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Stocks to Trade the Harvest

This Corn Needs No Water

Written by Christian DeHaemer
Posted September 6, 2012

I went to a restaurant the other day, and the menu had a little white sticker on which was written: “Corn Chips and Salsa: Market Price.”

That's something you don't see every day.

As you know, corn has reached a record price per bushel this year based on the driest summer since the Dust Bowl.

The USDA said this week:

The proportion of the U.S. corn crop rated in 'good' or 'excellent' condition as of Sunday was 22%, unchanged from last week. The proportion in 'poor' or 'very poor' shape was unchanged at 52%.

For soybeans, the proportion of the U.S. crop rated in good-to-excellent condition was 30% as of Sunday, unchanged from last week.

Those are bad numbers.

They mean cattle ranchers are selling their herds early and at a loss, because they can't afford to feed them. They mean importers like India, Egypt, and China will have to pay high prices to feed their people. They mean breadbaskets like the Ukraine, Russia, and Argentina, which are going through droughts of their own, could halt exports to ensure they have enough food for themselves.

Extreme hunger, famine, and political upheaval are real possibilities.

It was high food prices and hunger that set off the so-called Arab Spring.

Coarse Grain

Global coarse grains projections — which include corn — have been reduced by a massive 56.5 million tons.

Trade has dropped.

The USDA reports:

Global 2012/13 corn trade is projected sharply lower this month in response to tighter U.S. supplies and higher prices. Corn imports are lowered for China, EU-27, Indonesia, Japan, South Korea, Mexico, Vietnam, Israel, Colombia, Peru, and Syria. In addition to the United States, corn exports are reduced for Ukraine, EU-27, and Serbia.

No one doubts this is a very real problem — but as always is the case in the trading business, what is bad for one sector is good for another...

We Don't Need No Stinking Water

Two companies are now trying to solve the problem of feeding humanity by creating genetically modified corn to withstand low rainfall.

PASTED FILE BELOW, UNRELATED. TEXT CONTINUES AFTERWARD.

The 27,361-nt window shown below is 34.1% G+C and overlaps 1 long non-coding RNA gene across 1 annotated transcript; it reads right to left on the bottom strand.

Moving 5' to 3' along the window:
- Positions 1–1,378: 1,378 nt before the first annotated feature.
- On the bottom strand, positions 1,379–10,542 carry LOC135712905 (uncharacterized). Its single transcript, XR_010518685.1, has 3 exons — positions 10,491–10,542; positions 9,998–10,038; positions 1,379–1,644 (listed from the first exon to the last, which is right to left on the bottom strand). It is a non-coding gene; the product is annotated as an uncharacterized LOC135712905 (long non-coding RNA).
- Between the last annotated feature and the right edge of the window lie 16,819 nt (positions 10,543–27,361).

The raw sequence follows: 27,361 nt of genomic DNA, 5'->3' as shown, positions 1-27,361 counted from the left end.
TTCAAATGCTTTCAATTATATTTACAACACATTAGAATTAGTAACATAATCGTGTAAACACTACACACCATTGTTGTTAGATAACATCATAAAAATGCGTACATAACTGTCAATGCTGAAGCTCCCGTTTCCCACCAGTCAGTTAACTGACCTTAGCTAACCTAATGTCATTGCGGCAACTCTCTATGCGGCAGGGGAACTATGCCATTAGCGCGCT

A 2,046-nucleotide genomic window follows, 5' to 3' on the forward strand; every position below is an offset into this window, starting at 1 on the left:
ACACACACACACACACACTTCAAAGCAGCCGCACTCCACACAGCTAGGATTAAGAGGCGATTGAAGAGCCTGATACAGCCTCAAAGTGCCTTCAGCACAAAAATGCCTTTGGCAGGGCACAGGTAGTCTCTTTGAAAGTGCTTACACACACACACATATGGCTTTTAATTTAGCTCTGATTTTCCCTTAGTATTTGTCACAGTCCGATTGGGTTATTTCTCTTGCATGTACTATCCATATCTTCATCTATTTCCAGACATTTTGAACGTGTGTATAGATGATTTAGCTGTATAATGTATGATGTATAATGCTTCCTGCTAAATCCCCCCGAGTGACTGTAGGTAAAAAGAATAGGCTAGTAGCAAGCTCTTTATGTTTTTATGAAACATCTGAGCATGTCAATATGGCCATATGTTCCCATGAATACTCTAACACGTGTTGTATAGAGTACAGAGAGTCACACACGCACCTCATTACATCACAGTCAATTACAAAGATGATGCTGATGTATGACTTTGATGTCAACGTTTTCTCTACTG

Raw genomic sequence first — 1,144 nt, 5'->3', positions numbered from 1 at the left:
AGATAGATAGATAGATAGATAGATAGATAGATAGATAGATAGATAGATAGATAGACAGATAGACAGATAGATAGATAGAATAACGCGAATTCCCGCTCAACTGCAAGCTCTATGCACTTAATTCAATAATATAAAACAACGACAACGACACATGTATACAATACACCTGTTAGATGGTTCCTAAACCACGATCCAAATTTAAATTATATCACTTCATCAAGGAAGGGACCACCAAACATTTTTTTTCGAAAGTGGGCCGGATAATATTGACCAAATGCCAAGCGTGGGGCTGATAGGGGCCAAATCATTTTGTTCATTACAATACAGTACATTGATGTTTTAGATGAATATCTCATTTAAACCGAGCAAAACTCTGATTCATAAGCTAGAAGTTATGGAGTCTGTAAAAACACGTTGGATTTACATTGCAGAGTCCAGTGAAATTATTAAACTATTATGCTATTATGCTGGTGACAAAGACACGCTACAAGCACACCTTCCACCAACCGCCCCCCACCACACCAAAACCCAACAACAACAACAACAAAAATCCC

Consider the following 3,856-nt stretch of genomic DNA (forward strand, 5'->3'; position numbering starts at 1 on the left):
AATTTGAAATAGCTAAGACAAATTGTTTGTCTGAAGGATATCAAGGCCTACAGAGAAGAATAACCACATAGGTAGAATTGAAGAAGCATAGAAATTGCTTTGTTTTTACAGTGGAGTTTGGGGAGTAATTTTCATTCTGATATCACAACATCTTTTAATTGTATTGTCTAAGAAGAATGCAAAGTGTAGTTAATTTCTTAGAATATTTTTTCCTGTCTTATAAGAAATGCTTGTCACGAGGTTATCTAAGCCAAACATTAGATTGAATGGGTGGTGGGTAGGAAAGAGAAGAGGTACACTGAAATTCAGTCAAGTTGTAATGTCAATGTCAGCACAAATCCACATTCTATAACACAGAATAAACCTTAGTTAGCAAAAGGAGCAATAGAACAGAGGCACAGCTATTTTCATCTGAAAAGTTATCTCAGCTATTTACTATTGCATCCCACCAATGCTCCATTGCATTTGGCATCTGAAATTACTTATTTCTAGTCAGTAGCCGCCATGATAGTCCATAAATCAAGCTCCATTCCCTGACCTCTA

Monsanto's DroughtGard hybrid corn — the first-ever hybrid genetically engineered for drought tolerance — was planted this spring in initial field trials.

DuPont Pioneer's hybrid AQUAmax corn, developed using advanced breeding techniques rather than biotechnology, debuted last year with five different versions.

About 250 farmers on close to 100,000 acres across the western Great Plains planted DroughtGard in the spring. The anecdotal evidence is promising, but there are no specific numbers.

Last year, yields of AQUAmax corn were observed 8,000 times, with 680 of those considered to be in a stressed environment...

AQUAmax yields were 7% higher in the stressed environments compared to conventional hybrids.

Monsanto Ramps Higher

mon

Monsanto (NYSE: MON) has a market cap of $46 billion, a forward P/E of 20.21, and 16.90% revenue growth. They also pay a 1.70% dividend. Insiders have been selling, but the company sold a lot of corn seeds this year (up 35%).

As you can see, the stock has more than doubled over the past two years — and continues to hit higher lows and higher highs, the very definition of a bull market. It seems a bit pricey to me, but DroughtGard sales next year could launch it.

Dupont (NYSE: DD) has a market cap of $45.48 billion, a forward P/E of 10.79, a quarterly revenue growth rate of 6.4%, and pays a 3.50% dividend. It has some insider buys (5,290), but has more sells (358,214) over the past six months.

You could make a case for buying Dupont for its dividend on the dips...

But quite frankly, there are much better dividend players out there. My associate Brian Hicks can tell you about one of the best.

Corn by Market Price

If you want to play the drought, the best way to invest is with nitrogen fertilizer companies.

As farmers go into the next round of planting, they will be hard-pressed to increase yields to make up for this year's lack of production. This means a heavy dose of fertilizer.

And the company that's winning the fertilizer game seems to be CF Industry Holdings (NYSE: CF), the largest nitrogen producer in North America.

CF has a $13 billion market cap with a P/E of 8 and price-to-earnings growth (PEG) of 0.71. EPS was up 24% year over year due to strong demand.

This compares well to Augrium Inc. (NYSE: AGU), which has a 15 billion market cap, a P/E of 10.54, and a PEG of 1.21.

CF is the most undervalued of the lot with the most upside.

All the best,

Christian DeHaemer Signature

Christian DeHaemer

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Christian is the founder of Bull and Bust Report and an editor at Energy and Capital. For more on Christian, see his editor's page.

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